Phillips Curve

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Phillips Curve

A graph that supposedly shows the relationship between inflation and unemployment. It is conjectured that there is a simple trade-off between inflation and unemployment (high inflation and low unemployment, and low inflation and high unemployment). Named after A.W. Phillips. Obviously, the relation between these important macroeconomic variables is more complicated than this simple graph would suggest. For a modern treatment, see work of Robert Lucas.
Copyright © 2012, Campbell R. Harvey. All Rights Reserved.

Phillips Curve

A curve postulating an inverse relationship between inflation and unemployment. That is, the Phillips curve theorizes that when inflation is low, unemployment is high and vice versa. This was a predominant theory for much of the mid-20th century until stagflation (high unemployment and high inflation) began to occur in the 1970s. Few economists use the Phillips curve today though it is a component in Gordon's triangle model.
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Phillips curveclick for a larger image
Fig. 142 Phillips curve.

Phillips curve

a curve depicting an empirical observation (based on the work of the British economist A. W. Phillips) of the relationship between the level of UNEMPLOYMENT and the rate of change of MONEY WAGES and, by inference, the rate of change of prices (INFLATION). Fig. 142 shows the rate of change of money wages/rate of inflation on the vertical axis and the rate of unemployment on the horizontal axis. The figure depicts an initial Phillips curve 1. Point X, where the Phillips curve intersects the horizontal axis, is the rate of unemployment consistent with stable prices - the so-called ‘non-accelerating inflation rate of unemployment’ (NAIRU), also referred to as the ‘NATURAL RATE OF UNEMPLOYMENT’. At levels of unemployment below point X, the inflation rate then starts to increase. Let us assume that initially the current rate of unemployment is A and that the current rate of inflation is C.

A fall in unemployment (from A to B in Fig. 142), resulting from an increase in the level of AGGREGATE DEMAND, brings about an acceleration in the rate of increase of money wages (from C to D), reflecting employers’ greater willingness to grant wage increases as the demand for their products expands. By contrast, rising unemployment and falling demand lead to a slowing down in the rate of increase of money wages. The ‘curve’ thus suggests that there is an inverse relationship (a ‘trade-off) between unemployment and DEMAND-PULL INFLATION. However, while there was strong empirical support for the Phillips curve relationship in the past, in the 1980s high unemployment and high inflation tended to co-exist (see STAGFLATION). This led to attempts to reformulate the Phillips curve to allow, for example, for the effect of price expectations on money wage increases. See EXPECTATIONS-ADJUSTED/AUGMENTED PHILLIPS CURVE.

More recently, the UK economy has experienced both lower unemployment and lower inflation, i.e. the Phillips curve has shifted inwards towards the origin and become less steep (Phillips curve 2 in Fig. 142). The explanation for this, it is suggested, is because of greater labour market flexibility, which has reduced ‘the natural rate of unemployment’ (to point Y in the figure) while a more stable monetary climate, through the government's commitment to an inflation rate target of no more than 2%, has reduced inflationary expectations. See OPTIMIZING,FIXED TARGETS, NEW AND OLD PARADIGM ECONOMICS.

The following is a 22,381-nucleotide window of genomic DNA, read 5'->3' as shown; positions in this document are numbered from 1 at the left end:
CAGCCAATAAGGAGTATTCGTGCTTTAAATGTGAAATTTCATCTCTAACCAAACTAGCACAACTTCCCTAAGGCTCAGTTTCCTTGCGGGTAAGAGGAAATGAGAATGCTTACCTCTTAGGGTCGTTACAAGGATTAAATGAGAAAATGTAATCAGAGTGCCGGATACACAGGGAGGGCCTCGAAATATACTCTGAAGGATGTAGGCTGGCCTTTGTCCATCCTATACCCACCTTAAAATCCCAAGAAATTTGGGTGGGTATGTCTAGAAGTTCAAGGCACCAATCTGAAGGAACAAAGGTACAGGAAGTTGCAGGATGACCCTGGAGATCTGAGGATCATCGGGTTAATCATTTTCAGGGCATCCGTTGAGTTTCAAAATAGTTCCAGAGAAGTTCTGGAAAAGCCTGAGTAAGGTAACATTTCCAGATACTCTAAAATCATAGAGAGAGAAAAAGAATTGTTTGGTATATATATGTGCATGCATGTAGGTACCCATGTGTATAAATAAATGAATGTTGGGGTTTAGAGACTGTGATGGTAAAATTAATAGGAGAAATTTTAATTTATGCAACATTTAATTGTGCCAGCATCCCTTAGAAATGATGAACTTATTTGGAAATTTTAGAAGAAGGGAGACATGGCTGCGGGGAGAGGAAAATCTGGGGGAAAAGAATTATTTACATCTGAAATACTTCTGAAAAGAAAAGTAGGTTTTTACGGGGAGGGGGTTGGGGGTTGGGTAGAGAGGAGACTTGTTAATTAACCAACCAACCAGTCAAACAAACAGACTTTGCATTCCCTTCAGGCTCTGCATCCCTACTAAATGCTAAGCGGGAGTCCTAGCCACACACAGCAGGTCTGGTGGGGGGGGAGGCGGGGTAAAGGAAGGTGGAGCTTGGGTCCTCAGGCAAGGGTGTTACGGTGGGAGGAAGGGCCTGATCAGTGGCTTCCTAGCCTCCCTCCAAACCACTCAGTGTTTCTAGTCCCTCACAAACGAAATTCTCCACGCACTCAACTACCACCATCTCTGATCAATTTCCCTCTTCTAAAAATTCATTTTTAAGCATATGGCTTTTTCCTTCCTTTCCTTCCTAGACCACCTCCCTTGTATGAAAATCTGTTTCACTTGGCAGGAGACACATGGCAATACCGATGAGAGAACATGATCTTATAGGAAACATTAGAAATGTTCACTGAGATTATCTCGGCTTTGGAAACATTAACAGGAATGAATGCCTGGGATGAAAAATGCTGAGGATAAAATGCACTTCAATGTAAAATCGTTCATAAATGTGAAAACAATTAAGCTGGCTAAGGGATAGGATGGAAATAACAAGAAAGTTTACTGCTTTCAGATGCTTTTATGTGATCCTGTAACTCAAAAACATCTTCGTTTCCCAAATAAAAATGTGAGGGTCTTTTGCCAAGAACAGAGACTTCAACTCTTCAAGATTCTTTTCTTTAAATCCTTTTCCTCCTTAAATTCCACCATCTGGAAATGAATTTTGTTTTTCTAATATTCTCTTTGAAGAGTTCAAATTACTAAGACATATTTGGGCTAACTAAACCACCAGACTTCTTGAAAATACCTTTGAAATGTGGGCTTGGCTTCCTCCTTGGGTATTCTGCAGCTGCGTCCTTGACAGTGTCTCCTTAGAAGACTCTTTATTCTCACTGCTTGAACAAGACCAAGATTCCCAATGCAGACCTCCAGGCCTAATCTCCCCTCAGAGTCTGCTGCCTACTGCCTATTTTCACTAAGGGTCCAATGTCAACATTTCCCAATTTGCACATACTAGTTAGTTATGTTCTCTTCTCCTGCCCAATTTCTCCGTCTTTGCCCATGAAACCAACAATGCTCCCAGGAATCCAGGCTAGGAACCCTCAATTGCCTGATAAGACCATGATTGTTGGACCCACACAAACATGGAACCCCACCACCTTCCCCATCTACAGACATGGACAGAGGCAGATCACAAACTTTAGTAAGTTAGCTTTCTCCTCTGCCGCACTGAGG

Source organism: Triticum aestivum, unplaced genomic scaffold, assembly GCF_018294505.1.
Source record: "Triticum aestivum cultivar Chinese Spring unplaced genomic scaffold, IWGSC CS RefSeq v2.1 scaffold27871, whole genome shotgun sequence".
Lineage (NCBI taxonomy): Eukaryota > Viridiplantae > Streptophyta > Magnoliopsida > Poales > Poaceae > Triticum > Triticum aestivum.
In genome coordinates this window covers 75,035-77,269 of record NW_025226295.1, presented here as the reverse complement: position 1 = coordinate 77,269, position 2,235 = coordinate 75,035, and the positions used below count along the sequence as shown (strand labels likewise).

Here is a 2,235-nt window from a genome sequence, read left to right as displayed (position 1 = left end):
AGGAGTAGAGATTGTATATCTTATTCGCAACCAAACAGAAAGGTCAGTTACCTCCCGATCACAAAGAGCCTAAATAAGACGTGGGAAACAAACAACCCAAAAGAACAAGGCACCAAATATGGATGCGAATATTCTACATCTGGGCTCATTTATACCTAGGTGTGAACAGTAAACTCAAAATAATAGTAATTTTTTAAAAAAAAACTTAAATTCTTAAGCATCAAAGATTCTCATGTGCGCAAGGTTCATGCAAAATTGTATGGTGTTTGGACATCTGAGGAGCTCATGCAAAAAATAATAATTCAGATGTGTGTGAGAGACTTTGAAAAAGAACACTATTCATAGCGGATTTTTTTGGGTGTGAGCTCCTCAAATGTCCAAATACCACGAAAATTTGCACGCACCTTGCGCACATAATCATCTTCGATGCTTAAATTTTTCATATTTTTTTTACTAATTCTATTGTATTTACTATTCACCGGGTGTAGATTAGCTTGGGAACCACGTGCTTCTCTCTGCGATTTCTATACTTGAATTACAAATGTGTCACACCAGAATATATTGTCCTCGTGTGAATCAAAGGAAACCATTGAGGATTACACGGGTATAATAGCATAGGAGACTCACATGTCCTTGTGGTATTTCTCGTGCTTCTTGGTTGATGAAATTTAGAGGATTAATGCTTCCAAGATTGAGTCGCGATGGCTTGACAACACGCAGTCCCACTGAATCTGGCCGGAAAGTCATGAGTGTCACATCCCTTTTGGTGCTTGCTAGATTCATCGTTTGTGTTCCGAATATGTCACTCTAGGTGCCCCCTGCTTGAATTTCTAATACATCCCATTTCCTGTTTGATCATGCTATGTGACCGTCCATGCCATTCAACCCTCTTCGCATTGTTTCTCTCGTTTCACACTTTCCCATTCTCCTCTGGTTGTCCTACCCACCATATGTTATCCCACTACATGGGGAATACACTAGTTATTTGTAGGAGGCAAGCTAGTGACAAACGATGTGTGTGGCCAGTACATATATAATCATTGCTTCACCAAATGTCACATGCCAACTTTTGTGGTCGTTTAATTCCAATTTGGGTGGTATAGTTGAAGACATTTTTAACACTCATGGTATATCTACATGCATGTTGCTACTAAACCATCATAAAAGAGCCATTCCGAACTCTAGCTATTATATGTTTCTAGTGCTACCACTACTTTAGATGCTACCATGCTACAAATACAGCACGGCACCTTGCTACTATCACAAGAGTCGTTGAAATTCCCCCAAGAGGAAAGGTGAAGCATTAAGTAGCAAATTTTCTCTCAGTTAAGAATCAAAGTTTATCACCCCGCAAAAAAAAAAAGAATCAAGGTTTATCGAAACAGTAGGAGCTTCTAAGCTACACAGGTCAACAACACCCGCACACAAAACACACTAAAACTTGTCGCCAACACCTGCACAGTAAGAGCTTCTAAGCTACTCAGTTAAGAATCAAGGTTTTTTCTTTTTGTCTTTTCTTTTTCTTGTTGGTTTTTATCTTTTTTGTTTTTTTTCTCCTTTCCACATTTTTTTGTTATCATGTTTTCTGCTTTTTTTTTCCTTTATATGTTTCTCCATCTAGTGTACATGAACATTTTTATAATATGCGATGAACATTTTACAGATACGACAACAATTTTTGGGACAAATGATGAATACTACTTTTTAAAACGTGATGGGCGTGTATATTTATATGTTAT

Collins Dictionary of Economics, 4th ed. © C. Pass, B. Lowes, L. Davies 2005
References in periodicals archive ?
This section provides an example of how demand-side policy might affect aggregate supply through a shift in the Phillips curve. Using a simple model of NGDP targeting, we analyze how the rates of inflation and RGDP growth might respond to an economic shock if inflation following the shock were to cause a shift in the Phillips curve.
Figure 6 then presents three plots Phillips curves using our underemployment rates, against AWE total pay data averaged by quarter for the pre-recession (2001Q2 to 2008Q1), immediate post-recession (2009Q3 to 2013Q4) and later period (2014Q1 to 2017Q4).
The tightening of labor and product markets then raises inflation via the negative slope of the Phillips curve and possibly via some boost to inflation expectations.
In the following section, we critically evaluate the reforms undertaken within the Greek Adjustment Program vis-a-vis the reforms of the best practice countries based on estimated Phillips curves.
"Do Phillips Curves Conditionally Help to Forecast Inflation?" Federal Reserve Bank of Philadelphia, Working Paper no.
Are Phillips curves useful for forecasting inflation?
Macroeconomics and the Phillips Curve Myth, by James Forder, Oxford, Oxford University Press.
I take the conventional wisdom on wage Phillips curves to be a 1999 Brookings paper that Larry Katz and I wrote entitled, "The High-Pressure U.S.
If the relation is negative, as proclaimed by supporters of the Phillips curve, a possible increase in inflation might decrease the high level of unemployment in the country which, at the end of 2012, amounted to 45% and was one of the highest unemployment levels in the world.
When the central bank instead employs forward guidance, the decline in the output gap is substantially reduced, to -47 and -35 basis points with the flat and steep Phillips curves, respectively.
Roeger and Herz (2012) pointed out the difference between the backward and forward-looking Phillips curve concerning and the macroeconomic effects of monetary policy shocks.
Garrison (1988) use a vertical long-run Phillips curve and Hayekian triangles to illustrate two alternative explanations of dynamic monetary theory.